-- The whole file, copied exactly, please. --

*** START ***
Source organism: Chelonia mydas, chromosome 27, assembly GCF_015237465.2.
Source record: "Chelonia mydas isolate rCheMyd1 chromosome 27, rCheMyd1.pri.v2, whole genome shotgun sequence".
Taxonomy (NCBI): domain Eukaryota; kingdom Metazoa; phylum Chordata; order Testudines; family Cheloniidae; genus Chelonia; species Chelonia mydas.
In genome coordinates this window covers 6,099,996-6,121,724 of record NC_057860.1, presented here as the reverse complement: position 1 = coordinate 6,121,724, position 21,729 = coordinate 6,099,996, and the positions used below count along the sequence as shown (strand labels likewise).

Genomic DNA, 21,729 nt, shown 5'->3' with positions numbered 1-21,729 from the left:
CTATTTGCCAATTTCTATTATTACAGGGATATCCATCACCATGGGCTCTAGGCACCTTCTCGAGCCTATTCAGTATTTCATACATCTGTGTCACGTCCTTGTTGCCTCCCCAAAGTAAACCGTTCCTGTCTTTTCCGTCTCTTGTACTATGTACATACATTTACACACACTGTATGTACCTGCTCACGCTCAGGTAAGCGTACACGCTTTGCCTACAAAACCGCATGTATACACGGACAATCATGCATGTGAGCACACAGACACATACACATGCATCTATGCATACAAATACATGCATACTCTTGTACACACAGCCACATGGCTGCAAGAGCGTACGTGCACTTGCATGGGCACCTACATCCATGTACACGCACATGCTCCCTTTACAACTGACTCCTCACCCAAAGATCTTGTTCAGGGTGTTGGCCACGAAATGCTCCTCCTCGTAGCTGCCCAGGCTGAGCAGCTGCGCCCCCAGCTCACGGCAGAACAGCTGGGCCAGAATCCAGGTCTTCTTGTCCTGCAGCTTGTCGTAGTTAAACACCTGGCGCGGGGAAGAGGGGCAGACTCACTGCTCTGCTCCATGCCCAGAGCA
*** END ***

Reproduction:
Source organism: Chelonia mydas, chromosome 27, assembly GCF_015237465.2.
Source record: "Chelonia mydas isolate rCheMyd1 chromosome 27, rCheMyd1.pri.v2, whole genome shotgun sequence".
Taxonomy (NCBI): domain Eukaryota; kingdom Metazoa; phylum Chordata; order Testudines; family Cheloniidae; genus Chelonia; species Chelonia mydas.
In genome coordinates this window covers 6,099,996-6,121,724 of record NC_057860.1, presented here as the reverse complement: position 1 = coordinate 6,121,724, position 21,729 = coordinate 6,099,996, and the positions used below count along the sequence as shown (strand labels likewise).

Genomic DNA, 21,729 nt, shown 5'->3' with positions numbered 1-21,729 from the left:
CTATTTGCCAATTTCTATTATTACAGGGATATCCATCACCATGGGCTCTAGGCACCTTCTCGAGCCTATTCAGTATTTCATACATCTGTGTCACGTCCTTGTTGCCTCCCCAAAGTAAACCGTTCCTGTCTTTTCCGTCTCTTGTACTATGTACATACATTTACACACACTGTATGTACCTGCTCACGCTCAGGTAAGCGTACACGCTTTGCCTACAAAACCGCATGTATACACGGACAATCATGCATGTGAGCACACAGACACATACACATGCATCTATGCATACAAATACATGCATACTCTTGTACACACAGCCACATGGCTGCAAGAGCGTACGTGCACTTGCATGGGCACCTACATCCATGTACACGCACATGCTCCCTTTACAACTGACTCCTCACCCAAAGATCTTGTTCAGGGTGTTGGCCACGAAATGCTCCTCCTCGTAGCTGCCCAGGCTGAGCAGCTGCGCCCCCAGCTCACGGCAGAACAGCTGGGCCAGAATCCAGGTCTTCTTGTCCTGCAGCTTGTCGTAGTTAAACACCTGGCGCGGGGAAGAGGGGCAGACTCACTGCTCTGCTCCATGCCCAGAGCA